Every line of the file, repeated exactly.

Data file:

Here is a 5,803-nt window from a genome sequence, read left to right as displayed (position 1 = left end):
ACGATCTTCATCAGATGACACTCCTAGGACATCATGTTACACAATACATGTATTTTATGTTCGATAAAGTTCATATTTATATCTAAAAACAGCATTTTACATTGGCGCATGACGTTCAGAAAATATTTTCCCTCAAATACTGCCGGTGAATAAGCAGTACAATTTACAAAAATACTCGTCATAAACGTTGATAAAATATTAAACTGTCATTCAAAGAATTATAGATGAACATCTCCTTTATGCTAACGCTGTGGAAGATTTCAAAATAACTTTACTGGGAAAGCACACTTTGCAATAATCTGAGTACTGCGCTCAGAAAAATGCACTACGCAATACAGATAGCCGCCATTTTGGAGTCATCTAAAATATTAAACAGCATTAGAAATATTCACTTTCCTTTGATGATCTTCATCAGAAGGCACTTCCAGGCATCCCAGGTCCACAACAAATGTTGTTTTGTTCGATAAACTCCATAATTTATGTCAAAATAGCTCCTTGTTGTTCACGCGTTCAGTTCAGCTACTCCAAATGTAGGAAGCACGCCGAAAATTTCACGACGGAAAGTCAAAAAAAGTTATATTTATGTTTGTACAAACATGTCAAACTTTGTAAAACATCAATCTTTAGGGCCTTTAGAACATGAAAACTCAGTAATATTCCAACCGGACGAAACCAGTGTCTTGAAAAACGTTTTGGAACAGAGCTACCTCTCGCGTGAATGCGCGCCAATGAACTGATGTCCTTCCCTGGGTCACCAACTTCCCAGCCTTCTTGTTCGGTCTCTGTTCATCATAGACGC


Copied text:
Here is a 5,803-nt window from a genome sequence, read left to right as displayed (position 1 = left end):
ACGATCTTCATCAGATGACACTCCTAGGACATCATGTTACACAATACATGTATTTTATGTTCGATAAAGTTCATATTTATATCTAAAAACAGCATTTTACATTGGCGCATGACGTTCAGAAAATATTTTCCCTCAAATACTGCCGGTGAATAAGCAGTACAATTTACAAAAATACTCGTCATAAACGTTGATAAAATATTAAACTGTCATTCAAAGAATTATAGATGAACATCTCCTTTATGCTAACGCTGTGGAAGATTTCAAAATAACTTTACTGGGAAAGCACACTTTGCAATAATCTGAGTACTGCGCTCAGAAAAATGCACTACGCAATACAGATAGCCGCCATTTTGGAGTCATCTAAAATATTAAACAGCATTAGAAATATTCACTTTCCTTTGATGATCTTCATCAGAAGGCACTTCCAGGCATCCCAGGTCCACAACAAATGTTGTTTTGTTCGATAAACTCCATAATTTATGTCAAAATAGCTCCTTGTTGTTCACGCGTTCAGTTCAGCTACTCCAAATGTAGGAAGCACGCCGAAAATTTCACGACGGAAAGTCAAAAAAAGTTATATTTATGTTTGTACAAACATGTCAAACTTTGTAAAACATCAATCTTTAGGGCCTTTAGAACATGAAAACTCAGTAATATTCCAACCGGACGAAACCAGTGTCTTGAAAAACGTTTTGGAACAGAGCTACCTCTCGCGTGAATGCGCGCCAATGAACTGATGTCCTTCCCTGGGTCACCAACTTCCCAGCCTTCTTGTTCGGTCTCTGTTCATCATAGACGC